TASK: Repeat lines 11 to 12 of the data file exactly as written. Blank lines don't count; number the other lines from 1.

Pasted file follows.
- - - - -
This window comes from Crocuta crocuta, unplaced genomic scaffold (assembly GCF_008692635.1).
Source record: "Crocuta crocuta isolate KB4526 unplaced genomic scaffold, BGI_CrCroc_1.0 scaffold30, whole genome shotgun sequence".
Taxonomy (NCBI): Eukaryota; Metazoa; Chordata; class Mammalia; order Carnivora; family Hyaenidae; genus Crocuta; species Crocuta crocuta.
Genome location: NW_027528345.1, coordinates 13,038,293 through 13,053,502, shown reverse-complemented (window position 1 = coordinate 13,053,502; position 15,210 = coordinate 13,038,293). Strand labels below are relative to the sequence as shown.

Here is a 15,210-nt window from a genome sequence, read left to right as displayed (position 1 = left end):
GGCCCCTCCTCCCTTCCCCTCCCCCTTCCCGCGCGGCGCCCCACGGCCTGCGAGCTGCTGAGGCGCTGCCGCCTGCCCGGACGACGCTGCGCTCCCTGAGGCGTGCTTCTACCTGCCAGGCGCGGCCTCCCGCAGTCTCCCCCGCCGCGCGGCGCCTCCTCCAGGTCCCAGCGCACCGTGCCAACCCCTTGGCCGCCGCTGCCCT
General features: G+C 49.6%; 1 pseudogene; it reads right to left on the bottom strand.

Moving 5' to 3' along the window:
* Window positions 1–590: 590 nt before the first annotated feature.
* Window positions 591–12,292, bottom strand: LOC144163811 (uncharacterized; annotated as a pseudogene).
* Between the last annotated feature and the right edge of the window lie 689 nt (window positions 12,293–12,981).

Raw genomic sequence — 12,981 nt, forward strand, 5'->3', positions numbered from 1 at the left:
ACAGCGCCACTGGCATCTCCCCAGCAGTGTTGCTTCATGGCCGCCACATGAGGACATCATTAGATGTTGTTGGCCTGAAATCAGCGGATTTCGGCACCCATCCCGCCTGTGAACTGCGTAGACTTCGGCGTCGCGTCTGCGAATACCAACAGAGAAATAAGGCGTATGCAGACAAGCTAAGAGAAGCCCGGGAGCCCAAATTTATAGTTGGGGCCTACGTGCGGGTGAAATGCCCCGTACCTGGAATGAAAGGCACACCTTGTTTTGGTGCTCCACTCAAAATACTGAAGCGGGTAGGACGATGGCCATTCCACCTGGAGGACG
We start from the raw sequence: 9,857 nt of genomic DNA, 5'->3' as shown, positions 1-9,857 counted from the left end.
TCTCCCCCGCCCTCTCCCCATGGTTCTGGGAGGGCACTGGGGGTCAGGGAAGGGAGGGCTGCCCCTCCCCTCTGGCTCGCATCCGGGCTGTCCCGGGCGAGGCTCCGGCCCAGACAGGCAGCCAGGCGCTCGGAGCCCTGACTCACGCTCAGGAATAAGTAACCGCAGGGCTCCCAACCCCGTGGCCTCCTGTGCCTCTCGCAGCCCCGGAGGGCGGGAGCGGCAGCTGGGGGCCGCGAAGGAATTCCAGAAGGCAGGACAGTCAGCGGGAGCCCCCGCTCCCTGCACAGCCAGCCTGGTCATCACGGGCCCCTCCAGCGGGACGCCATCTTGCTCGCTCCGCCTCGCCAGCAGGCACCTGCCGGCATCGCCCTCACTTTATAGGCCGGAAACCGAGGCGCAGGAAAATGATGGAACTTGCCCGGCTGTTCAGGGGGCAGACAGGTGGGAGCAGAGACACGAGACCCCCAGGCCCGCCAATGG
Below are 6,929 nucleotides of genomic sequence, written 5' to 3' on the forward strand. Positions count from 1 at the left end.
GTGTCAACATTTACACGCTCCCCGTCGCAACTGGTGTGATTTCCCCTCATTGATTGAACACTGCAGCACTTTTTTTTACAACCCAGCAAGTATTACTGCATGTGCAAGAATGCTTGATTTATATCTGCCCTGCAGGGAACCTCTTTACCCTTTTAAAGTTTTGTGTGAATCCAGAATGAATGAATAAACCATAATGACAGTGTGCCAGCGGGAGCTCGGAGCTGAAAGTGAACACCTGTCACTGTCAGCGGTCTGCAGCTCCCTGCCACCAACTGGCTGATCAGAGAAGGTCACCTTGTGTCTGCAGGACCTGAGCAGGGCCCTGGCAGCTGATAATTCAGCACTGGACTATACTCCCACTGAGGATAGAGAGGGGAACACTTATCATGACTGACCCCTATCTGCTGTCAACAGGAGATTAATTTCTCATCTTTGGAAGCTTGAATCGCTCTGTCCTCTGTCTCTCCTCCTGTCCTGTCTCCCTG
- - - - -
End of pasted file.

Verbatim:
* Between the last annotated feature and the right edge of the window lie 689 nt (window positions 12,293–12,981).

Raw genomic sequence — 12,981 nt, forward strand, 5'->3', positions numbered from 1 at the left: